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Experts say International Criminal Court decision against Sudan's president sends a warning.
The decision by the International Criminal Court to issue a warrant for the arrest of Sudan’s president Omar Hassan al-Bashir on charges of war crimes and crimes against humanity in Darfur was a legal landmark.
It is the first time since the Hague tribunal was set up in 2002 that it has indicted a standing head of state. The decision was immediately hailed by human rights campaigners as a warning to dictators around the world.
“This announcement is an important signal, both for Darfur and the rest of the world, that suspected human rights violators will face trial, no matter how powerful they are,” said Irene Kahn, secretary general of Amnesty International.
The court said Bashir, 65, was suspected of being criminally responsible for directing attacks against “an important part of the civilian population of Darfur, murdering, exterminating, raping, torturing and forcibly transferring large numbers of civilians and pillaging their property.”
However, the panel of judges voted two-to-one against charging Bashir with genocide, saying that prosecutors had failed to provide sufficient evidence that Bashir had specific intent to destroy ethnic, racial or religious groups.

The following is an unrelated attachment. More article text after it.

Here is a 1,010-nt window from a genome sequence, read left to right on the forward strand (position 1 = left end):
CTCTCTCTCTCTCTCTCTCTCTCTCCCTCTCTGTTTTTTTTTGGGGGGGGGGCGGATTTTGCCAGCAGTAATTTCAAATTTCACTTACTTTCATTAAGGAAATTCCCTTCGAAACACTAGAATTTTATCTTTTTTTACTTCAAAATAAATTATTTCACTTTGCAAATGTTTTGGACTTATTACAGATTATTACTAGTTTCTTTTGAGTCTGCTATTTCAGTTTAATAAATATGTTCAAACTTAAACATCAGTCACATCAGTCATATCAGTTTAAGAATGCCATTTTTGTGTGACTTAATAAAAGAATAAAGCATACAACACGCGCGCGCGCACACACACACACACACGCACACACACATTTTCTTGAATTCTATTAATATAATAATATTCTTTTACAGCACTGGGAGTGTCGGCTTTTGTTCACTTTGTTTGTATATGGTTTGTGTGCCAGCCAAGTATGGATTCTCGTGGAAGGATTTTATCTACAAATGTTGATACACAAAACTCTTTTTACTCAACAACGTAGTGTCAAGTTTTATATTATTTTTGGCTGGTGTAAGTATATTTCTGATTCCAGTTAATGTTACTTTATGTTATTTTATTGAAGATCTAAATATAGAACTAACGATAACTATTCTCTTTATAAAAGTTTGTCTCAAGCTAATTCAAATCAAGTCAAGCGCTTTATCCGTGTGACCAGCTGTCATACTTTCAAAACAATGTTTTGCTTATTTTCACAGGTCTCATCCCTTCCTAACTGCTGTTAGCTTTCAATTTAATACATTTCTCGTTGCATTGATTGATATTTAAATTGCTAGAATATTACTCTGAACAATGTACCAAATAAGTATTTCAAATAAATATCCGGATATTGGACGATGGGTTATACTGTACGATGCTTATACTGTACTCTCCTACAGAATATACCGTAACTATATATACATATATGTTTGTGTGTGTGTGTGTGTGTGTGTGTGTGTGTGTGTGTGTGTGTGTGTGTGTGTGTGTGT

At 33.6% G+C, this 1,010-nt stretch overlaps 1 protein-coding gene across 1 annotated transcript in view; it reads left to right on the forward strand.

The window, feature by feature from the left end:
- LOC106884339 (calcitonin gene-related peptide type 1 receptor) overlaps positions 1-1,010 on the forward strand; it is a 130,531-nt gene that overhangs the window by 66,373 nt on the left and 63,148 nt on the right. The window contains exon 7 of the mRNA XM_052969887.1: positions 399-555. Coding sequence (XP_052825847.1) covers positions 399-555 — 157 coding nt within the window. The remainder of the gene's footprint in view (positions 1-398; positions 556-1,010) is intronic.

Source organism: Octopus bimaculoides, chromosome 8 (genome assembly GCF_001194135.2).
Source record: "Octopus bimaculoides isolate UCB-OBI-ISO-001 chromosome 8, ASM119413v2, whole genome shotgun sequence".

The United Nations estimates that at least 300,000 Sudanese have died and 2.7 million have been forced from their homes in the fighting that has convulsed the western region of Darfur since 2003.
The indictment places Bashir firmly at the front of a rogues’ gallery of leaders accused of horrific crimes, alongside the likes of Yugoslavia’s Slobodan Milosevic and Liberia’s Charles Taylor. Both these leaders were eventually brought to trial after leaving office, and the warrant for Bashir serves notice to other leaders that nobody is above the law. It may give the likes of Zimbabwe’s Robert Mugabe a sleepless night.
The warrant means that all 108 nations that are members of the court are bound to arrest Bashir, who has been president of Africa’s largest nation since 1993.
Despite that, bringing Bashir to trial won’t be easy. The Sudanese authorities say they will ignore the warrant, and a defiant Bashir has mocked the court, telling the judges they can “eat” the warrant.
Bashir danced on the podium before a crowd of thousands at the opening of a new hydroelectric dam in northern Sudan where he told his supporters that a warrant would “not be worth the ink it is written with.”